Wonder Woman (2017) – 5.3/10
There were a lot of very good reviews for this heavily anticipated flick, yet another in the plethora of MARVEL stu…er…superhero extravaganzas produced to birth trilogies designed to milk entertainment dollars from an unwitting public. Certainly this flick figured to be seen as one of the better attempts, as indeed it was, at least for the well-directed first third of it. After that it was only the director and actors who carried it through the second part, while nothing short of a match could save the last. Accordingly I decided to break my scale of ten rating points into rough thirds. I gave the opening segment 3.0, the second 1.7, and the last a generous 0.6.
I’ve always found that films both written and directed by a single person tend to be the best, so when I learned three writers were involved in this one I did not not hold the best of expectations for the final product, and I wasn’t disappointed. Not even the directorial skills of Patty Jenkins could save it. It started with a high note on the mystic island home of the Amazonian race, slipped into boredom as the tale entered the conflicts of the first world war, and finally descended into the typical mano-a-mano – whoops – womano-a-CGImonstero so common to the Marvel universe.
Credit needs be given not only to the direction, but also to most of the acting ensemble, who didn’t have a helluva lot with which to work. Gal Gadot was a marvelous Wonder Woman, and an even better Diana Prince, and Chris Pine was his usual charming Captain Kirk self. Both played well off each other, although their obvious and predictable mutual attraction had similarly predictable consummation problems. How else to ensure that the flick had a PG-13 rating, except for also eliminating bloodletting in the scenes of violence? This is a flick meant for barely pubescent females, after all. No way was any war gore a-la Spielberg or Tarantino going to splatter onscreen, not even enough to suggest a modicum of realism, and no way was Steve going to go down on Diana and show her that guys can hold their breath as well as girls, never mind giving her an introduction to a pleasure appendage she apparently had no idea existed.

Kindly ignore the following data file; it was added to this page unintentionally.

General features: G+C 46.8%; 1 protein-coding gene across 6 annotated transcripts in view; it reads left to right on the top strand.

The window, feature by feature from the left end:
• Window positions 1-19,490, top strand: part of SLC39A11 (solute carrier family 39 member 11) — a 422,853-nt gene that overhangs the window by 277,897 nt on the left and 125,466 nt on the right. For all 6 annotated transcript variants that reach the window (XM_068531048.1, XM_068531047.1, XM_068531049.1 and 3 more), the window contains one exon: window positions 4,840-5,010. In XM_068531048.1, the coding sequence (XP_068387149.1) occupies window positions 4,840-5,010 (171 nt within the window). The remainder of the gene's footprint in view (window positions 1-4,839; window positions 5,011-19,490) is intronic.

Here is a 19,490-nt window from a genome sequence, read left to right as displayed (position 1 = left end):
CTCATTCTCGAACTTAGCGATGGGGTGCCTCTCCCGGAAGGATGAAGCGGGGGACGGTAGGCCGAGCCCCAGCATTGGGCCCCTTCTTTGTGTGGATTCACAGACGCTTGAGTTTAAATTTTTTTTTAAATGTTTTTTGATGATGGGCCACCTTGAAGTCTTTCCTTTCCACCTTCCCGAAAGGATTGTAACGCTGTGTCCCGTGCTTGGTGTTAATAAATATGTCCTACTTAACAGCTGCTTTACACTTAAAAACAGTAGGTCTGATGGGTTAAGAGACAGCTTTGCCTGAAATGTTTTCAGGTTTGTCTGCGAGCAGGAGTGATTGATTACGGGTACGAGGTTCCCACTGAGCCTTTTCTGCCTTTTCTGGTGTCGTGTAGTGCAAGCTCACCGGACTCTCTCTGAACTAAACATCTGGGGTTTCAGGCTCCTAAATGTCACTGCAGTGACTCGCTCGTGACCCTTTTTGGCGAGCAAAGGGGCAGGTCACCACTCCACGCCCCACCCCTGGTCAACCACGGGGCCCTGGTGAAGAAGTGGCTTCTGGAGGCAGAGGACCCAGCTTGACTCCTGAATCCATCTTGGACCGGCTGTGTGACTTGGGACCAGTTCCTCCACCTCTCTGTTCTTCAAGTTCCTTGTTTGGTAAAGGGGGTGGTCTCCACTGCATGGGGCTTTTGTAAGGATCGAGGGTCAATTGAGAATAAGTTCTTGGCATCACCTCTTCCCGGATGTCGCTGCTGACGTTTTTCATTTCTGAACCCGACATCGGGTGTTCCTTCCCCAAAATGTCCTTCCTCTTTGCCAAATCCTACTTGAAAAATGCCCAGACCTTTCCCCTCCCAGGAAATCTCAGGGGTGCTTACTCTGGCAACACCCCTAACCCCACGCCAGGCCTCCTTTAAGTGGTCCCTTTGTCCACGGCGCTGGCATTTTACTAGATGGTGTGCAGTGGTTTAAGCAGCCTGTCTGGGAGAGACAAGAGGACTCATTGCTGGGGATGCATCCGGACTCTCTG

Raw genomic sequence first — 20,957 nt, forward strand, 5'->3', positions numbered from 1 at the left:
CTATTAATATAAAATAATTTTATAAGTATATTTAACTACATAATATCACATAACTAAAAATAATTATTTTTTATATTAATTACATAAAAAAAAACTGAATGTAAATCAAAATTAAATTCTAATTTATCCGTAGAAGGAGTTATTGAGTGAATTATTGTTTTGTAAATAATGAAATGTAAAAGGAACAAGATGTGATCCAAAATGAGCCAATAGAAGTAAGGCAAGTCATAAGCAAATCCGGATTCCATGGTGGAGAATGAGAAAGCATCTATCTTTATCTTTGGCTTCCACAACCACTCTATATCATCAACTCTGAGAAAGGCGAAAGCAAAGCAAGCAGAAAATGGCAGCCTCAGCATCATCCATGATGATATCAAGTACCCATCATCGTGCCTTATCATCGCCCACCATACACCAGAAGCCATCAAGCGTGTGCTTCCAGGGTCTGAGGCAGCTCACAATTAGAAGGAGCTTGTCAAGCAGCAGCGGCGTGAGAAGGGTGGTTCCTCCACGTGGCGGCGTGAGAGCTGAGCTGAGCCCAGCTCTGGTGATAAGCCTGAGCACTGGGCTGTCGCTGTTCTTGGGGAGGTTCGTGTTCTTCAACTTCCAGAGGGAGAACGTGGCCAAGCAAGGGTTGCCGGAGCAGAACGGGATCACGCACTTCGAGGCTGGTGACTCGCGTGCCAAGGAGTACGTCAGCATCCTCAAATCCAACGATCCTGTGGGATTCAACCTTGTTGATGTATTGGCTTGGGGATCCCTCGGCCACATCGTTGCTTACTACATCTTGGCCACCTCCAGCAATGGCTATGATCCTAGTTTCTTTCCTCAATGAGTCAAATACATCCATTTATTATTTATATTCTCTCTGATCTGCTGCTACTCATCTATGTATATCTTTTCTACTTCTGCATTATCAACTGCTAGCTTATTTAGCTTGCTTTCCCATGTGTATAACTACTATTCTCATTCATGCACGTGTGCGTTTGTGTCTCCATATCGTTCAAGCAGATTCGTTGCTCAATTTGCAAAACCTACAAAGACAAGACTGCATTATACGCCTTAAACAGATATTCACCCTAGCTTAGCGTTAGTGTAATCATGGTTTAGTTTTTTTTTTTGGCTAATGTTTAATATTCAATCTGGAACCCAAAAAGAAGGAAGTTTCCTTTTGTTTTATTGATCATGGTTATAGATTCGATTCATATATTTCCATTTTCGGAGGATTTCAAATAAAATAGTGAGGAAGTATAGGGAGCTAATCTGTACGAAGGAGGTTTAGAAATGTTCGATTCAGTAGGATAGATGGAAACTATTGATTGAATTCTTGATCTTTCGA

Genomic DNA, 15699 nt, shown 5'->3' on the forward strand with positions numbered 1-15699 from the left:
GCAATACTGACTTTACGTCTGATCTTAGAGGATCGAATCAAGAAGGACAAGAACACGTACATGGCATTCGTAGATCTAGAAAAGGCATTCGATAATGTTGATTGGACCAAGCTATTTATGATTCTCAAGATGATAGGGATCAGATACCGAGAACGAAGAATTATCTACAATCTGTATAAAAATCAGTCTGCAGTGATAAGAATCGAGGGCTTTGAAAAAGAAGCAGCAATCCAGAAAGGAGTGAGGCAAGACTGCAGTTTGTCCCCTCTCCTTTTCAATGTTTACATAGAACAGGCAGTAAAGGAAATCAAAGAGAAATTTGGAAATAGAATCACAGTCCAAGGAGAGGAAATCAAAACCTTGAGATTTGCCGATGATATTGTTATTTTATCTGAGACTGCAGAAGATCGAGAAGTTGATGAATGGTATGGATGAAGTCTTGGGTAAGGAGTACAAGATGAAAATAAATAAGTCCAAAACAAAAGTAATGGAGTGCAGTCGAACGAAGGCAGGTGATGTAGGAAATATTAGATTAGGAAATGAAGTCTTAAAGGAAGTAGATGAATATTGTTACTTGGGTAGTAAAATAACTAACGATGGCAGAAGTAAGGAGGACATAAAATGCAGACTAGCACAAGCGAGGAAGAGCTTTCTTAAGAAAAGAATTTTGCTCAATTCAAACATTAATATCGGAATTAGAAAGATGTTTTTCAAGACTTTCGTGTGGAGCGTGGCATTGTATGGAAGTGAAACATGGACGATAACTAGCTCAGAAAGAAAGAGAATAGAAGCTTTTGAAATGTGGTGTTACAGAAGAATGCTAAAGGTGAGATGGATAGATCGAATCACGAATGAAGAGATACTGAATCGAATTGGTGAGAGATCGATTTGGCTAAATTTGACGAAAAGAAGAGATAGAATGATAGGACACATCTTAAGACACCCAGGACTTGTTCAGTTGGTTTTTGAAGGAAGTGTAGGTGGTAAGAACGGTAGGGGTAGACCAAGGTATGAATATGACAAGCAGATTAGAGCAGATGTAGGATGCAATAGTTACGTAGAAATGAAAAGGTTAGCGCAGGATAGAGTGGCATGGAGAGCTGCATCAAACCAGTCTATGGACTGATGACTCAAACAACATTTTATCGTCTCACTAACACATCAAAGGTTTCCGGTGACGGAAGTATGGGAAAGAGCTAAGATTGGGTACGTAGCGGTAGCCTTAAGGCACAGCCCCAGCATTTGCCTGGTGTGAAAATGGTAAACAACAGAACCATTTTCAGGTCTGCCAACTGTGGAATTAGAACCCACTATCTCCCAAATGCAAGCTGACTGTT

The first act gets a 3.0/3.3; pretty darn good. The island home of the Amazons was almost as fascinating as the Na’vi home in the Avatar flick. Almost. The backstory and setup were well written, at least until a few boatloads of manfodder broke through a fog and beached on the island with the intention of killing all babes in sight, rather than screwing them. After all, Wonder Woman needed to be shown proof of a madness beyond the fog since there was little reason to believe the hunk of Pine that fell from the sky and into her metaphorical lap. And naturally it needed to be shown that Amazons have bigger penises than Nazis. Were it not for that scene I might have given the segment another tenth.
The second act found Wonder Woman as her alter ego Diana Prince, a clever disguise that allowed her somehow to be privy to the inner sanctum of top warmongers, and for her to waggle a righteous finger at them all. The story slowed, became contrived, and started to drivel. But for a few of the contrived giggles of the supporting cast and the continued charm of the lead actors I probably would have dropped this segment’s rating down to a 1.0. I was especially moved by the ludicrous hypocrisy of our heroine telling all that perhaps the poor German army was composed only of frightened boys wishing they were home with their families before she charged into the field of battle to bloodlessly off a platoon or two.
There’s little to be said about the third act. It was a cartoon with live people, and not nearly as endearing as the cast of Who Framed Roger Rabbit. When the inevitable final fight began and the blithering buffoon of a bad guy morphed into a creature from a Transformer’s acid trip I had had enough. I walked out and never did see the actual ending. Who needed to? I’ve been told there was a touching girl-boy scene in it ‘though. I have no idea what it was about, but I have little doubt it set up a sequel.